“I thought I was doing just average. I guess I was doing better than I thought. It just shows I underestimate myself. This work is definitely more up my alley than my job before. Here I take a bit of pride in what I do. I am doing things that matter. It helps people and it matters,” Smith said.
There is about a 65 percent employment rate for graduates of Project SEARCH, which means that two-thirds of the interns end up getting a job afterward. This is considered a fairly high rate of job offers. Garten Services and the ODHS Vocational Rehabilitation Program assist job placement.
Having these great interns also benefits the IRMS program.
When IRMS Manager Jeff Akin first started in 2016, he immediately saw the worth in providing supported employment for people with disabilities.
“I could see the value in this crew of people. They enjoyed their jobs, did well and wanted to do more,” Akin said.
A few years later it was found that the ODHS Child Welfare program was getting a plethora of public records requests and needed more hands to find, scan, catalogue and deliver the requested documents. It was a heavy lift. Many records from years ago are in paper form, stored in boxes in archival warehouses in Salem.
IRMS created small teams, partnering with VR to find qualified candidates, that go into Child Welfare offices and scan records.
“They’re solving real problems; Child Welfare workers now have more immediate access to records. It makes it easier to have consistent records management; and we’re providing opportunities for people who may not have worked before or were not working at their potential,” Akin said.
Through the years Akin said that one of his ‘Big AHA!’ moments was when day when a woman, he had assumed that part of their disability was that they were non-verbal, came into his office.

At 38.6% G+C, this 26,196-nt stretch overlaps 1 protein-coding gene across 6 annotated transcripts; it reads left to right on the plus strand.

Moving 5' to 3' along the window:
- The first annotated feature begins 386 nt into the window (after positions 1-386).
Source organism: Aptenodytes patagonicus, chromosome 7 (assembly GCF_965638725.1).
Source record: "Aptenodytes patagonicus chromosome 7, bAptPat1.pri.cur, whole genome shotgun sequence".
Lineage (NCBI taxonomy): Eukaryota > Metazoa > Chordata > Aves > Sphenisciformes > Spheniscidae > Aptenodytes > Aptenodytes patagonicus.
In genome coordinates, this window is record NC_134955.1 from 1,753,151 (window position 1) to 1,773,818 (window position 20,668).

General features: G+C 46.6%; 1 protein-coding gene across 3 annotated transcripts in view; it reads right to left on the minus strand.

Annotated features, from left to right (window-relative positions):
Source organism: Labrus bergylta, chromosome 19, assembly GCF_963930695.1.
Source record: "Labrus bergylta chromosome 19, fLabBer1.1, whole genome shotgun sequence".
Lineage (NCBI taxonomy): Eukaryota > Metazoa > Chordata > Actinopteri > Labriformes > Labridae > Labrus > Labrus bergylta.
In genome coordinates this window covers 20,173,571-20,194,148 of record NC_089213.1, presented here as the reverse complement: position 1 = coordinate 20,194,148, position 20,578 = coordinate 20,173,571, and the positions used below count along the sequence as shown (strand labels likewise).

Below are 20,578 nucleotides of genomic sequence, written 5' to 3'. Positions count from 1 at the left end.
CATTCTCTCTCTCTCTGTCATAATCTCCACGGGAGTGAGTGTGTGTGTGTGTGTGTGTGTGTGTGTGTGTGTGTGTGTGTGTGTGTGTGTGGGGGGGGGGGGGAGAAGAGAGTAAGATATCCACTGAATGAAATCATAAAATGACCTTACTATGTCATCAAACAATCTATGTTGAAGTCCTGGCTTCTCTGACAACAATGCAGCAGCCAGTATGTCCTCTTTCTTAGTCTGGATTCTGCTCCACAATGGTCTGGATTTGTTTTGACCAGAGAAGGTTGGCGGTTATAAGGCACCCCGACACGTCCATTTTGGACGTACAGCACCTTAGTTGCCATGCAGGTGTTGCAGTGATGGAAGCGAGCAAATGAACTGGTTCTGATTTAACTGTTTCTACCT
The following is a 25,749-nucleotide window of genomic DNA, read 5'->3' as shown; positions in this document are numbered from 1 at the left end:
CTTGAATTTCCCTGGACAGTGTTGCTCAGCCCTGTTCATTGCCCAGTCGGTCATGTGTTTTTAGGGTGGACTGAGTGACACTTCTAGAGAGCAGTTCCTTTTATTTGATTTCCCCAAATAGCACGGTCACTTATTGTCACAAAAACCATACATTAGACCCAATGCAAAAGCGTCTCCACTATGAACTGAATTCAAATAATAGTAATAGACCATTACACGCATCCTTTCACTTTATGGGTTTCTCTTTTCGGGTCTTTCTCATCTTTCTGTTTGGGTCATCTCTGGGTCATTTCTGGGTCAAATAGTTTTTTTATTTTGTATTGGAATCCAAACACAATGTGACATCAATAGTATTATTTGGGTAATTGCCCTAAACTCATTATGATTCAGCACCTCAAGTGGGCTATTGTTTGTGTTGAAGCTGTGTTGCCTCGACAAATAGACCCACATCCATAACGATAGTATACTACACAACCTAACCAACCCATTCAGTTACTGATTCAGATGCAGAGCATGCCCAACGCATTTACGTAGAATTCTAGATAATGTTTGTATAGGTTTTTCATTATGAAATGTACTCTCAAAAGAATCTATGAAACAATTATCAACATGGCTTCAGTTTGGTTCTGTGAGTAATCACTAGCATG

“She said she wanted to do more. She had been doing the same things for a while. So, we worked on her interview skills and she promoted into a position at the ODHS Background Check Unit doing fitness determinations for providers of care. And now she’s getting her master’s degree in clinical social work. It was Big AHA! for me, People want to have dignity. They want to be a part of something,” he said.
The IRMS program also changed how they recruit and interview people with disabilities.
“We moved away from the traditional question and answer format. We bring people in for a meet and greet with staff and managers. If they have basic skills, we can teach you the other skills. We focus on ability.”
The program also has a positive approach for accommodation requests.
“We start with a yes attitude. Yes, we’ll get that accommodation for you. We’ll figure it out,” Akin said.
What would Akin say to other people and programs who might be considering being part of Project SEARCH or hiring people with intellectual and developmental disabilities?
“Every person brings tremendous value to your work culture. We are better in every imaginable way because we have created an equitable and inclusive environment. We are more productive our turnover is much lower, our culture is great. None of this is hard. Resources are available to help you. There’s nothing special in what we have done – we are just treating people like people.”
And what does Cody Smith say to others with disabilities who might be considering such a program?
“Take the risk, the work experience alone is well worth it,” Smith said.